Figuring Out Trust Revisited

I’ve written about this concept of trust quite a few times on two of my blogs, which includes this one. The last couple of times I’ve specifically addressed the topic here here was when I wondered why we don’t trust sales people and then when I wrote about why it’s sometimes hard to trust people in general. Now I have another tale for you.

by Thomas Nes Myhre

For about six weeks my brakes had been squealing. I thought it was related to the brake job I’d had 3 weeks earlier at Midas (yes, I’m naming names). I waited 3 weeks, then took it back to them to take a look at the work they’d done. After 10 minutes the mechanic comes to me and takes me into the back to look at my back brakes, as I’d replaced the front brakes. He tells me that they’re metal on metal and that they’re in real bad shape. He also tells me that I need brand new tires. Then he gives me an estimated cost; I’m thinking “are you out of your mind?”

I decide not to do the work there, mainly because as I was sitting in the chair waiting for them to take a look, I started thinking that I’d just had my back brakes done last year, and remembered that I’d actually had them done at Goodyear. My thinking was that if it were the pads, I’d take it back to them and that should be that.

At the same time I started thinking about a few other things. I’d just had my car inspection in July and passed with flying colors. They had mentioned that at some point in the next year I should look at my tires, but there were no red flags. I wondered if my bad brakes were so bad why didn’t the inspection catch it, since that’s one of their checks. Then I wondered why these guys hadn’t said anything about my back brakes when I’d brought the car there weeks earlier. Frankly, things didn’t add up.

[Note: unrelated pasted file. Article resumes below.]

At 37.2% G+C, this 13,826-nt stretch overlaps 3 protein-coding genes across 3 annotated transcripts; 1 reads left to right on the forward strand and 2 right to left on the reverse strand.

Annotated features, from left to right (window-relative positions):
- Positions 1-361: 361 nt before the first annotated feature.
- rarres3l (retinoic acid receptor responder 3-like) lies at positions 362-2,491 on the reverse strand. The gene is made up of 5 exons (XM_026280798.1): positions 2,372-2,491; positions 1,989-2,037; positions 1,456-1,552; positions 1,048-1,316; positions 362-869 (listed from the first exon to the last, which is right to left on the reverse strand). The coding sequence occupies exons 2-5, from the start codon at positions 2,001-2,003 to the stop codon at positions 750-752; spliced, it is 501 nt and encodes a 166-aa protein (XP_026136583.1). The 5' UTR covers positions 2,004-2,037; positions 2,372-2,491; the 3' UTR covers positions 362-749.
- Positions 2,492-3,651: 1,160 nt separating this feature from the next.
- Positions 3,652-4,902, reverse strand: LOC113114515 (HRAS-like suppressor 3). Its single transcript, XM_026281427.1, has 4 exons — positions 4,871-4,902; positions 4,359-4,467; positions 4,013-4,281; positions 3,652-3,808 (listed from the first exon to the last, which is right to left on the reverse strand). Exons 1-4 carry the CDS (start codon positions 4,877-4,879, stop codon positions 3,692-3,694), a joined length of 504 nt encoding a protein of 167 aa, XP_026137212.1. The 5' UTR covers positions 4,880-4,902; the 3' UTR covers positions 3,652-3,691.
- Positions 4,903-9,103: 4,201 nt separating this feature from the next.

So I waited until one day this week and finally took it to Goodyear. Everything was still squeaking, but all I asked them to do was take a look at my brakes overall.

Less than 30 minutes later I got a call at home. The guy said they had taken a look at both my front and back brakes and that there were no problems with either of them. He said they weren’t sure why there was a squeak (more like a squeal), but that the brakes were fine. He then said I would need to replace some tires before winter and that there was a tire sale coming in October and that I should wait for that.

Wow, what to do? Who to trust? The Goodyear guy tells me my brakes are fine, but are they if they’re still squealing? I mean, since they’d have to replace the pads for free, are they pushing me back until something else goes wrong? And what about the Midas people? I’m still feeling insecure about them as well. At least I don’t owe any money.

Move the story ahead to yesterday. My wife’s brakes were also squealing, and she’d had her brakes done last year at Midas a week before I’d had mine done. She decided to take her car to Goodyear after hearing my story about Midas. I figured we’d see what they had to say about her car.

She calls them back after a couple of hours, as we’d gone out for awhile. They tell her they can’t find anything wrong with her brakes and aren’t sure what’s causing it. She’d also had her car inspected in July, and she had no red flags about anything, including her tires. So they didn’t charge her for taking a look and all is as it was.